The actor discusses his ”unique” experience playing a father of three in Terrence Malick’s The Tree of Life.
What drew you to this movie?
When I first read it, it came at a time when I had come to the conclusion that a lot of the roles I do, you could plug in any of my fellow actors and friends and you’d get basically the same [result] — and so maybe I needed to focus on things that I can bring something unique to. This movie came along, and a lot of the atmosphere was reminiscent of my childhood: playing in the cemetery, firecrackers late at night, breaking windows. It was very comfortable for me.
It’s amazing how much the kid who plays your middle child (Laramie Eppler) looks like you.
Well, that’s just good casting. I love all three boys in their own right. That’s the majority of my and Terry’s conversations now: ”How are the boys doing?” You have to understand, this was a very unique experience. Sets are normally very loud and chaotic. This was the exact opposite. Terry finds this town that’s been cut off from the interstate, and he rents the entire block. So a more intimate relationship formed [between me and the kids], I guess.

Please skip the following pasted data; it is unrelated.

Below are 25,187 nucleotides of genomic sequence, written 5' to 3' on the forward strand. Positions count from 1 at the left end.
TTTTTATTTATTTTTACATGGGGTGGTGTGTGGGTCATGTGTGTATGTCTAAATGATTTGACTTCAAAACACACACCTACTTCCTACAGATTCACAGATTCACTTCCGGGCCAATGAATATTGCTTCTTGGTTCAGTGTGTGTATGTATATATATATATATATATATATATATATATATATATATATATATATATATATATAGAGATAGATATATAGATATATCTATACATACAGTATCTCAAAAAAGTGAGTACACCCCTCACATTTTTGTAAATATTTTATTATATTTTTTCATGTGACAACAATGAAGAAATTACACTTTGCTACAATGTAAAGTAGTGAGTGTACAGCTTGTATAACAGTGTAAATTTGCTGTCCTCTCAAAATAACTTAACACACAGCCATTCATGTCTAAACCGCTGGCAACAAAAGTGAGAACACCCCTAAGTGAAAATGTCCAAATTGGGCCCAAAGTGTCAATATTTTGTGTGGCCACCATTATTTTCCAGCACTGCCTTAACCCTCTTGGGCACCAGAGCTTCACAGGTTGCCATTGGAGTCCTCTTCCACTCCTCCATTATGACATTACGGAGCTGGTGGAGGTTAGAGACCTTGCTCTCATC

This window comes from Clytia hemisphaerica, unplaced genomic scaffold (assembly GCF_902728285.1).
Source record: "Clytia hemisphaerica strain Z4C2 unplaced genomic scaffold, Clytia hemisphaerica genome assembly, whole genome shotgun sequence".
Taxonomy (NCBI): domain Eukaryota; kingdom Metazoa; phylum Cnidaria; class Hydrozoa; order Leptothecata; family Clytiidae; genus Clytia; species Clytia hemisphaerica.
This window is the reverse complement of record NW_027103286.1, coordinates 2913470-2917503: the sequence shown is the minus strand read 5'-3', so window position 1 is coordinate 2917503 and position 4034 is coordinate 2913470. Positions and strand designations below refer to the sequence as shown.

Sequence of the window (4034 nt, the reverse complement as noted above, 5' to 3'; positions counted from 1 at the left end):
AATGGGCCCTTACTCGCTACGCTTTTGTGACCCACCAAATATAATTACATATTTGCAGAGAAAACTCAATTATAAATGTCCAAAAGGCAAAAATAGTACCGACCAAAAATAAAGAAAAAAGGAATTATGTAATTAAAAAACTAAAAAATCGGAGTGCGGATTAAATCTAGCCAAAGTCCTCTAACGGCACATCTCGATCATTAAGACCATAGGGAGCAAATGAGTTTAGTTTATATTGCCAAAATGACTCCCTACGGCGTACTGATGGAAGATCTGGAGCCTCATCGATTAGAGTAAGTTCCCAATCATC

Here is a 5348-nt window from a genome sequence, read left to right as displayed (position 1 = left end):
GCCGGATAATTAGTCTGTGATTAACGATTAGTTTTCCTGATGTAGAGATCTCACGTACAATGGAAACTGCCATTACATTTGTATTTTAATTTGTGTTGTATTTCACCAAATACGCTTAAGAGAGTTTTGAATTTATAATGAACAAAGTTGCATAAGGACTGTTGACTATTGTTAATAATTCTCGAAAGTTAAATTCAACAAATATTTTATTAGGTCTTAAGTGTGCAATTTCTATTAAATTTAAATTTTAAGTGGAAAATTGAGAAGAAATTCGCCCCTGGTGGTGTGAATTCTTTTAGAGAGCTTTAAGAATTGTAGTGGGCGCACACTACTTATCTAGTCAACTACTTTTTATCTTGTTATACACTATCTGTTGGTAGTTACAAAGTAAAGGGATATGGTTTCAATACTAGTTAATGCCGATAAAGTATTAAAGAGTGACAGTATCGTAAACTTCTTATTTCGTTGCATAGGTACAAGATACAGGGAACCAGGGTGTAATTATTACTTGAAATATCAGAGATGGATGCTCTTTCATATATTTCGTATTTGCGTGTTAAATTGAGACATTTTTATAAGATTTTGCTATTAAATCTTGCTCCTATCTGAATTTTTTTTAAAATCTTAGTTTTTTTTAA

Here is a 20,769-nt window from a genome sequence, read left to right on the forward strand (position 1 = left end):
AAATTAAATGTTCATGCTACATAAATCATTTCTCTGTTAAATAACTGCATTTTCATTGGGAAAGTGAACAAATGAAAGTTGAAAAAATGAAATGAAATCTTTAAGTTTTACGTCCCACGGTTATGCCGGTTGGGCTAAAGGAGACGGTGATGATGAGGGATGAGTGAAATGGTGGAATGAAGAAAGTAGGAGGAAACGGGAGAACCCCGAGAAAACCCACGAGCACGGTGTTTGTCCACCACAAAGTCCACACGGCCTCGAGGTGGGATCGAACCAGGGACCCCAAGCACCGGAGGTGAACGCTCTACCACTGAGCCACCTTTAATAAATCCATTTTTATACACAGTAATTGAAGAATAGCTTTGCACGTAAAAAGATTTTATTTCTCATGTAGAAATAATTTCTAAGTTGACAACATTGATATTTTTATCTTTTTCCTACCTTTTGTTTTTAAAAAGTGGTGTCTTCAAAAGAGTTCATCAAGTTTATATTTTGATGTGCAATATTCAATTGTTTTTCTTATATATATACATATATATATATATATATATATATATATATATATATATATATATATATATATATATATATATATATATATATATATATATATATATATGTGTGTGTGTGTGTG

Do you think it will be strange for your children to see you as a father to other kids on screen?
I think it will. They just know that Mom and Dad go to work and make movies, but they haven’t seen our stuff. I’m conscious of the fact that they will, and it’s very important to me that they might be proud of Dad in the end.
There’s so much trippy imagery in the movie. I bet it would be wild to watch it stoned.
[Laughs] Fair enough. I’m done with those days now, as a dad. But yeah, I think this would be quite interesting — if not overwhelming.